Role-playing dimensions present some interesting challenges for modeling & reporting in Power BI (and SSAS Tabular for that matter), but also some opportunities to think outside the box and create more intuitive solutions.

What are role-playing dimensions?

In technical terms a role-playing dimension is when a dimension table has multiple (foreign key) relationships to the same fact table. In more non-technical terms, it is when you have the same attribute (“Date” for instance) that can relate to the same metrics in different ways.

If you look at the data model below as an example, you can see the Date entity could be used to reference either the Invoice Date or Delivery Date from the Sales entity, changing the perspective of the metrics we’re looking at.

With this model in place, all metrics from the Sales entity will use the Invoice Date (active relationship) to relate to any attribute in the Date entity. The inactive relationship (between Delivery Date from Sales and Date from the Date entity) is indicated by the dotted line.

The challenge: How do we allow end users to analyze the data from both an invoice and delivery date perspective?

Common Solutions

There are two well-known solutions to this challenge, and I’ll explain both briefly:

Multiple Date entities

With this option you create multiple (and almost identical) entities that will reference the different dates of your Sales entity. It works well if you have a small number of role-playing attributes or when the data model itself is pretty simple, but quickly becomes confusing to end users as they wouldn’t know which one to use (or not) when combining measures from other entities.

Multiple measures

Your data model will resemble that of the very first image at the top (one Date entity and multiple relationships) and the solution is to create different measures specific to the relationship that was used. It could look something like this…

Ext Price by Delivery Date = 
CALCULATE
(
    [Ext Price]
,   USERELATIONSHIP('Sales'[Delivery Date], 'Date'[Date])
)

This approach works well if you only have a few role-playing attributes, but it gets messy otherwise (in my opinion). Think of a scenario where you have many role-playing attributes (order date, delivery date, invoice date, etc.) and you have multiple measures (sales amount, unit price, invoice amount, tax amount, etc.). Expressing these in terms of the different dates will result in many measures for each role-playing attribute!

My Preferred Solution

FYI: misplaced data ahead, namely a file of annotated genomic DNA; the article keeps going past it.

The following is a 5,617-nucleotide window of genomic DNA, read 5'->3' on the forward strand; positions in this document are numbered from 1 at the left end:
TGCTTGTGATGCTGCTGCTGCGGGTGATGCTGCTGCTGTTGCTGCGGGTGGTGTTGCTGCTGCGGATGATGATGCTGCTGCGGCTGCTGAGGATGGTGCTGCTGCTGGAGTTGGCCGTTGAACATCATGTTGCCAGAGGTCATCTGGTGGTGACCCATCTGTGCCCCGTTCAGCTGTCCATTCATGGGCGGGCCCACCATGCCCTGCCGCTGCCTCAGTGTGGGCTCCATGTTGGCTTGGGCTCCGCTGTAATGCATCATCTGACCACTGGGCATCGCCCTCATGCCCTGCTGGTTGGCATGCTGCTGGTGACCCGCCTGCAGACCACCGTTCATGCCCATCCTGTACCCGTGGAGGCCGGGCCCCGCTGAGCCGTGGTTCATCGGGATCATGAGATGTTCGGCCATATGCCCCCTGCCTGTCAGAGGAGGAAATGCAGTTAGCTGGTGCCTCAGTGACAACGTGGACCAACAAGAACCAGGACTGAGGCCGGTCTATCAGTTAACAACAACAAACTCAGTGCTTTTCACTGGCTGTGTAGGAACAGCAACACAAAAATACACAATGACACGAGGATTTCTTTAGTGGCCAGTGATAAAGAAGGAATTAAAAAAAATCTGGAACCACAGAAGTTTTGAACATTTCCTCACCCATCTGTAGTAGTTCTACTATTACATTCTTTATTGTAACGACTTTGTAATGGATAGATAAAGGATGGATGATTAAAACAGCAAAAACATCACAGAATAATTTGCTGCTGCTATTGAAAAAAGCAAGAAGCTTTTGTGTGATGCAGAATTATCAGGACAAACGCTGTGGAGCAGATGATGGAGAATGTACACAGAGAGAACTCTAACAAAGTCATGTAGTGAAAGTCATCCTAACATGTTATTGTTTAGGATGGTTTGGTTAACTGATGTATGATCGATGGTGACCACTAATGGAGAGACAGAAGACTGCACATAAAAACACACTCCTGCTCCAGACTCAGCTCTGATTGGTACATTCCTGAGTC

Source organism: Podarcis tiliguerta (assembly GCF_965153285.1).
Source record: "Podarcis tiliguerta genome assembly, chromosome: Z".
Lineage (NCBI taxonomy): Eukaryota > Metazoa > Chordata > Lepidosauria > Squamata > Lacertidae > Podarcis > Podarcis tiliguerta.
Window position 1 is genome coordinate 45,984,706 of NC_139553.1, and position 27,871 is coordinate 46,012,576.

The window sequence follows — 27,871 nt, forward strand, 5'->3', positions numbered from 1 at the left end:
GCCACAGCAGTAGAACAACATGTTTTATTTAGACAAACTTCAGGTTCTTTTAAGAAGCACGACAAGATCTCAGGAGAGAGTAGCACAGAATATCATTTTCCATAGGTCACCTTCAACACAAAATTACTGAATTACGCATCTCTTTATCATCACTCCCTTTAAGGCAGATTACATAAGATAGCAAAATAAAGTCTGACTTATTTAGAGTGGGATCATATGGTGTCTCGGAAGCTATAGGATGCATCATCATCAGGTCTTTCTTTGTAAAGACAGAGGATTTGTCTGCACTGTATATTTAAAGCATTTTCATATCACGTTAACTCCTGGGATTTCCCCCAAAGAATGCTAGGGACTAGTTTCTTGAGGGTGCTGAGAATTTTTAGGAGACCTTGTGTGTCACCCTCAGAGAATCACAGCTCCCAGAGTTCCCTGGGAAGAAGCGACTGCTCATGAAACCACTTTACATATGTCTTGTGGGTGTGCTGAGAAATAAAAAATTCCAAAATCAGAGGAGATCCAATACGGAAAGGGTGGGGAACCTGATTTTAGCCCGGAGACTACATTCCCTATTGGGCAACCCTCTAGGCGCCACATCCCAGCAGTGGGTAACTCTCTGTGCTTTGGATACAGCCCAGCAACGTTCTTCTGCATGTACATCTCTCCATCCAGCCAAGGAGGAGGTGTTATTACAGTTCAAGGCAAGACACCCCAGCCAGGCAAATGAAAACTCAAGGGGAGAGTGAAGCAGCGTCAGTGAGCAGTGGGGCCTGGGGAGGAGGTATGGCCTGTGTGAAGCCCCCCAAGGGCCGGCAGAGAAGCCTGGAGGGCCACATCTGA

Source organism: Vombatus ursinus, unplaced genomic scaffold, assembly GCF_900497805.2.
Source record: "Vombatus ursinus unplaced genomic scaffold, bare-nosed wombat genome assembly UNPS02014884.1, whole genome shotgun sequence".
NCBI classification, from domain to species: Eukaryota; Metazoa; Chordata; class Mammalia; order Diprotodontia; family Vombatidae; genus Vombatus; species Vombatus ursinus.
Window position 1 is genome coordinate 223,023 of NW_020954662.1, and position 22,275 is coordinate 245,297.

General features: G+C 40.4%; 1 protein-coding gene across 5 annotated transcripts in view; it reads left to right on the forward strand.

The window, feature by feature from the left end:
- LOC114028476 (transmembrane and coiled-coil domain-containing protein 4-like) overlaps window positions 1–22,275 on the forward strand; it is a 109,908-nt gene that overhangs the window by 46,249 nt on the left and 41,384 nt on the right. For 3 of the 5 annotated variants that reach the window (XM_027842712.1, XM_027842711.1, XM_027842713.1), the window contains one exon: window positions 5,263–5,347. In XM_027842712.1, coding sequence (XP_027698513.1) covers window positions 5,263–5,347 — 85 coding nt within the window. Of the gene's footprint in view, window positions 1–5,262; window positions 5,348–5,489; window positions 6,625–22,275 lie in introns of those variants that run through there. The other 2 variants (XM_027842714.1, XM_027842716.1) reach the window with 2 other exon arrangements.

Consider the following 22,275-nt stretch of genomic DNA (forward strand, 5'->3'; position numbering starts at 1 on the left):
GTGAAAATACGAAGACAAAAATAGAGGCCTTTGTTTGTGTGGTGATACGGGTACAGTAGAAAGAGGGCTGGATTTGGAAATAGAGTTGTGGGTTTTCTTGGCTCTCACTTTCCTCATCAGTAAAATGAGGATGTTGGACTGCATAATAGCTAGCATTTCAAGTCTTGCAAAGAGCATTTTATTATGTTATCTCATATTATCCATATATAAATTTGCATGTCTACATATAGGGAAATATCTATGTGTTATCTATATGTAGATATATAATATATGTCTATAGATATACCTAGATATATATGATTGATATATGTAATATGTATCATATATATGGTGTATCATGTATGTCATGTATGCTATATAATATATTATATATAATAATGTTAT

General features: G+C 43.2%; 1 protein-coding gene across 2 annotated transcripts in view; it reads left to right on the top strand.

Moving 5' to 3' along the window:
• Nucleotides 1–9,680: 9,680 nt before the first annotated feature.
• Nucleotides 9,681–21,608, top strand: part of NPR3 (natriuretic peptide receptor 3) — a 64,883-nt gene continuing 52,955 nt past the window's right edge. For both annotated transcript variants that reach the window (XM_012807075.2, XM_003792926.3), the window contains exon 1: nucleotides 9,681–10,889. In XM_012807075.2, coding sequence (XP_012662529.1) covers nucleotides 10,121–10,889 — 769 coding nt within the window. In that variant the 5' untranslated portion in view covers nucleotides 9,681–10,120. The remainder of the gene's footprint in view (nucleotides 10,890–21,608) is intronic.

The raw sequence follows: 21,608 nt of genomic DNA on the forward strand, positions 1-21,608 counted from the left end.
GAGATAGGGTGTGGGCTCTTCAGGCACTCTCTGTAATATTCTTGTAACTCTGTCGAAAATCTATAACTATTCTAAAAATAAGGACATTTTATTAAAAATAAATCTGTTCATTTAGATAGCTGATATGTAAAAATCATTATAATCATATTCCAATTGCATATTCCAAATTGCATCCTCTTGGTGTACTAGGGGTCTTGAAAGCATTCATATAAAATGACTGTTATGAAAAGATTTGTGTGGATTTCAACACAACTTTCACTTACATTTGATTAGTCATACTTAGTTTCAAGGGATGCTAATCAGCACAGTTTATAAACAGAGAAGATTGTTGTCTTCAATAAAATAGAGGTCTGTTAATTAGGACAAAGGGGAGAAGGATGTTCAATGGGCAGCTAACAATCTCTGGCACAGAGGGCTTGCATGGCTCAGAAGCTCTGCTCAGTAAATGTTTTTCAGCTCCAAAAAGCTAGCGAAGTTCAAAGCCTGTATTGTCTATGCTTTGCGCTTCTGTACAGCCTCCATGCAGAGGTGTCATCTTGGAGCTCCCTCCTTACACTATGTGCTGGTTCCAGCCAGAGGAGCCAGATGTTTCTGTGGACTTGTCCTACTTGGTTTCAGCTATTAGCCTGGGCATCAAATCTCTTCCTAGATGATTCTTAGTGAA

I like to deal with role-playing dimensions in a slightly different manner, primarily because I feel that the other solutions are either too messy or not intuitive (user-friendly) enough. Here’s my preferred approach:

1. Create a filter dimension

This is what the end user will use to choose a date on which they’d like to “filter”. It isn’t necessarily a filter as you would expect from other filter-like attributes, but rather used as a “filter” to change the perspective of the data you’re looking at.

You can create the filter dimension with a DAX formula, or by manually capturing the data. In our model the Date Filter dimension (entity) will consist of the following values: Delivery Date; “Invoice Date”.

2. Create a measure that’s “aware” of the filter dimension value

Ext Price (Filter Aware) =
VAR 
    SelectedDate = SELECTEDVALUE
                   (
                       'Date Filter'[Date To Filter]
                   ,   "Invoice Date"
                   )
VAR 
    UseInvoiceDate = CALCULATE
                     (
                         [Ext Price]
                     ,   USERELATIONSHIP('Sales'[Invoice Date], 'Date'[Date])
                     )
VAR 
    UseDeliveryDate = CALCULATE
                      (
                          [Ext Price]
                      ,   USERELATIONSHIP('Sales'[Delivery Date], 'Date'[Date])
                      )
 
RETURN 
    SWITCH 
    (
         SelectedDate 
    ,    "Invoice Date"
    ,    UseInvoiceDate 
    ,    "Delivery Date"
    ,    UseDeliveryDate 
    ,    UseInvoiceDate 
    )

The formula looks more complicated than it is: In the first variable declaration, we’re getting the selected value from our filter dimension, using “Invoice Date” as the default if the user hasn’t selected anything.

The UseInvoiceDate and UseDeliveryDate variables perform the work of activating the necessary relationship in our model, and finally the SWITCH function is used to return the measure value based on the selection in our filter dimension.

With this approach the end users have the option to select which date they want to use, I have less measures to maintain and I can easily explain that Invoice Date will be used as the default.

Want to see it in action? Download the source code from my GitHub repo.

One thought on “A user-friendly way to deal with role-playing dimensions in Power BI

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